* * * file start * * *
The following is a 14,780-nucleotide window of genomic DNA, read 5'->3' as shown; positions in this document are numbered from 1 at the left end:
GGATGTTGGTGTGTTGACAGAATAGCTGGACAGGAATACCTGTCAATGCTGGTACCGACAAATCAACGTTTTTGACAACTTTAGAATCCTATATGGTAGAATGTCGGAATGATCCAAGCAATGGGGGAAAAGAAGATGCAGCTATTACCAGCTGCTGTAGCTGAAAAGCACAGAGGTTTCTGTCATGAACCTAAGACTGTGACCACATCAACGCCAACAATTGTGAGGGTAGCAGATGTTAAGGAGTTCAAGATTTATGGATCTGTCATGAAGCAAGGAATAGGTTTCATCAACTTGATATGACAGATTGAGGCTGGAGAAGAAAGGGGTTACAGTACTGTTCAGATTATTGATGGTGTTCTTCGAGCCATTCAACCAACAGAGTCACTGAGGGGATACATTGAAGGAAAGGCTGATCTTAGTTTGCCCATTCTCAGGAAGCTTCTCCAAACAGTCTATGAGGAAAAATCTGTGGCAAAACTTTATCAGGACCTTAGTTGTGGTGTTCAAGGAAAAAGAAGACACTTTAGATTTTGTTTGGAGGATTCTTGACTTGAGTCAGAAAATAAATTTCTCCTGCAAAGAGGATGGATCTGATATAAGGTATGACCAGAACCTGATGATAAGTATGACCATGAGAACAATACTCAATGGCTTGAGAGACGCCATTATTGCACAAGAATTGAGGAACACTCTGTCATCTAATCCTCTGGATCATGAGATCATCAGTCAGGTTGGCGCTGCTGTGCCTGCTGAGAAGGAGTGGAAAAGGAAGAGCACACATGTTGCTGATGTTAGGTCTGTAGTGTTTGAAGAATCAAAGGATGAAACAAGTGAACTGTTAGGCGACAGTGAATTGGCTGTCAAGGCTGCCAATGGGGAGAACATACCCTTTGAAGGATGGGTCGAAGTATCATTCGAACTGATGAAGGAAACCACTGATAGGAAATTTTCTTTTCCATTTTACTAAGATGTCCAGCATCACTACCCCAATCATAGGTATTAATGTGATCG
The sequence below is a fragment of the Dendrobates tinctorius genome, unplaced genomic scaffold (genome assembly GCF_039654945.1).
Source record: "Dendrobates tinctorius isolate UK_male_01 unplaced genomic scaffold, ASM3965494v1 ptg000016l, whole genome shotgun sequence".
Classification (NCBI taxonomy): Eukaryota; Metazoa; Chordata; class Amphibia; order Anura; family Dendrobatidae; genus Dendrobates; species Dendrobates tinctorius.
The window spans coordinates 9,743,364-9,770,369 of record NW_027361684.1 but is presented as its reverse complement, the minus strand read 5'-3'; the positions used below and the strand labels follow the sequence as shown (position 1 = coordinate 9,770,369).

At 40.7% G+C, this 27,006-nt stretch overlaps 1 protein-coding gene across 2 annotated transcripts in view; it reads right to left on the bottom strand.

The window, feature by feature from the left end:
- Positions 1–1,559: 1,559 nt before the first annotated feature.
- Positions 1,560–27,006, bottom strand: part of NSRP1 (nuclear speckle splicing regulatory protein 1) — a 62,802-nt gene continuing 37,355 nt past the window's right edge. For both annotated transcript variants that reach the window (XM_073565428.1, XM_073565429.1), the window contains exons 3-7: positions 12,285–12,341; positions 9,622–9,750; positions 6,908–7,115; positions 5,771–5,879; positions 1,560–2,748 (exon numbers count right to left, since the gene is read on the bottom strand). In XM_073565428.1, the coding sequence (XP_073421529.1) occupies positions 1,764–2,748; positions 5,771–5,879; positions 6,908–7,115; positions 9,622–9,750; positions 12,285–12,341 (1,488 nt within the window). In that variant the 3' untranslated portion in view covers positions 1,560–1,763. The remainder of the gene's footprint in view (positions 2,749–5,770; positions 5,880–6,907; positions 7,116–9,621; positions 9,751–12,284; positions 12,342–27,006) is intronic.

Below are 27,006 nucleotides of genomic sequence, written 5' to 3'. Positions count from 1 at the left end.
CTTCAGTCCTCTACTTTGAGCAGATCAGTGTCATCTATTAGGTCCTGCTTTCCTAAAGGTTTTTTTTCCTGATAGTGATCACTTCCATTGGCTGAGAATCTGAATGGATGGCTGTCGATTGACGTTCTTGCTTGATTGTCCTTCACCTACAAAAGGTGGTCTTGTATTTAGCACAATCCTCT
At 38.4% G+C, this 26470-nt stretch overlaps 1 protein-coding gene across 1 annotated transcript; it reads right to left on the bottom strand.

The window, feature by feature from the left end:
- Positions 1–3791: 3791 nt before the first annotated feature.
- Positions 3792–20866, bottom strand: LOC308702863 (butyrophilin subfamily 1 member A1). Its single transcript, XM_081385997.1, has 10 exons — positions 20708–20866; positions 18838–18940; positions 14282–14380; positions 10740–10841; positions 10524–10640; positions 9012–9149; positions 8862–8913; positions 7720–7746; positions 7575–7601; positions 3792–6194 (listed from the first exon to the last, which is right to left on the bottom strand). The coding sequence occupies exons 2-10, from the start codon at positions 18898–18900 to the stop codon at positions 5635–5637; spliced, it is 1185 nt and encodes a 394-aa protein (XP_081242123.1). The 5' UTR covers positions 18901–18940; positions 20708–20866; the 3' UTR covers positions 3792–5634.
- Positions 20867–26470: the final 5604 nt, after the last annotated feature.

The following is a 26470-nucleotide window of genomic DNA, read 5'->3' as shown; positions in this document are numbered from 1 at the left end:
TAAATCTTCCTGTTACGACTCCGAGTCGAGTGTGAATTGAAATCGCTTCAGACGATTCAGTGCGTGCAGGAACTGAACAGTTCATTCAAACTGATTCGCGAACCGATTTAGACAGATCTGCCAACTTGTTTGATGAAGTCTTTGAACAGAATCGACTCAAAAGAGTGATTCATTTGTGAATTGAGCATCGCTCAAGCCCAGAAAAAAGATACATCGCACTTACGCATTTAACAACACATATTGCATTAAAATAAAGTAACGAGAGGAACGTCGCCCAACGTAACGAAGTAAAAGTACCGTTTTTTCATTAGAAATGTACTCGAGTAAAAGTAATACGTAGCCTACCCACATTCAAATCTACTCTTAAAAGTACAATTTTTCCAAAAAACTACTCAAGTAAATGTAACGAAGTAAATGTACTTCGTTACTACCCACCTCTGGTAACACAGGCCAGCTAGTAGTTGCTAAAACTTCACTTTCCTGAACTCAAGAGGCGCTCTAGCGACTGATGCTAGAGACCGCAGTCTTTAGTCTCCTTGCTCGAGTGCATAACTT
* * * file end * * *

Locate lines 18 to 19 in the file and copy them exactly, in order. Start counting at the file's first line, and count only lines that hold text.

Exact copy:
The following is a 26470-nucleotide window of genomic DNA, read 5'->3' as shown; positions in this document are numbered from 1 at the left end:
TAAATCTTCCTGTTACGACTCCGAGTCGAGTGTGAATTGAAATCGCTTCAGACGATTCAGTGCGTGCAGGAACTGAACAGTTCATTCAAACTGATTCGCGAACCGATTTAGACAGATCTGCCAACTTGTTTGATGAAGTCTTTGAACAGAATCGACTCAAAAGAGTGATTCATTTGTGAATTGAGCATCGCTCAAGCCCAGAAAAAAGATACATCGCACTTACGCATTTAACAACACATATTGCATTAAAATAAAGTAACGAGAGGAACGTCGCCCAACGTAACGAAGTAAAAGTACCGTTTTTTCATTAGAAATGTACTCGAGTAAAAGTAATACGTAGCCTACCCACATTCAAATCTACTCTTAAAAGTACAATTTTTCCAAAAAACTACTCAAGTAAATGTAACGAAGTAAATGTACTTCGTTACTACCCACCTCTGGTAACACAGGCCAGCTAGTAGTTGCTAAAACTTCACTTTCCTGAACTCAAGAGGCGCTCTAGCGACTGATGCTAGAGACCGCAGTCTTTAGTCTCCTTGCTCGAGTGCATAACTT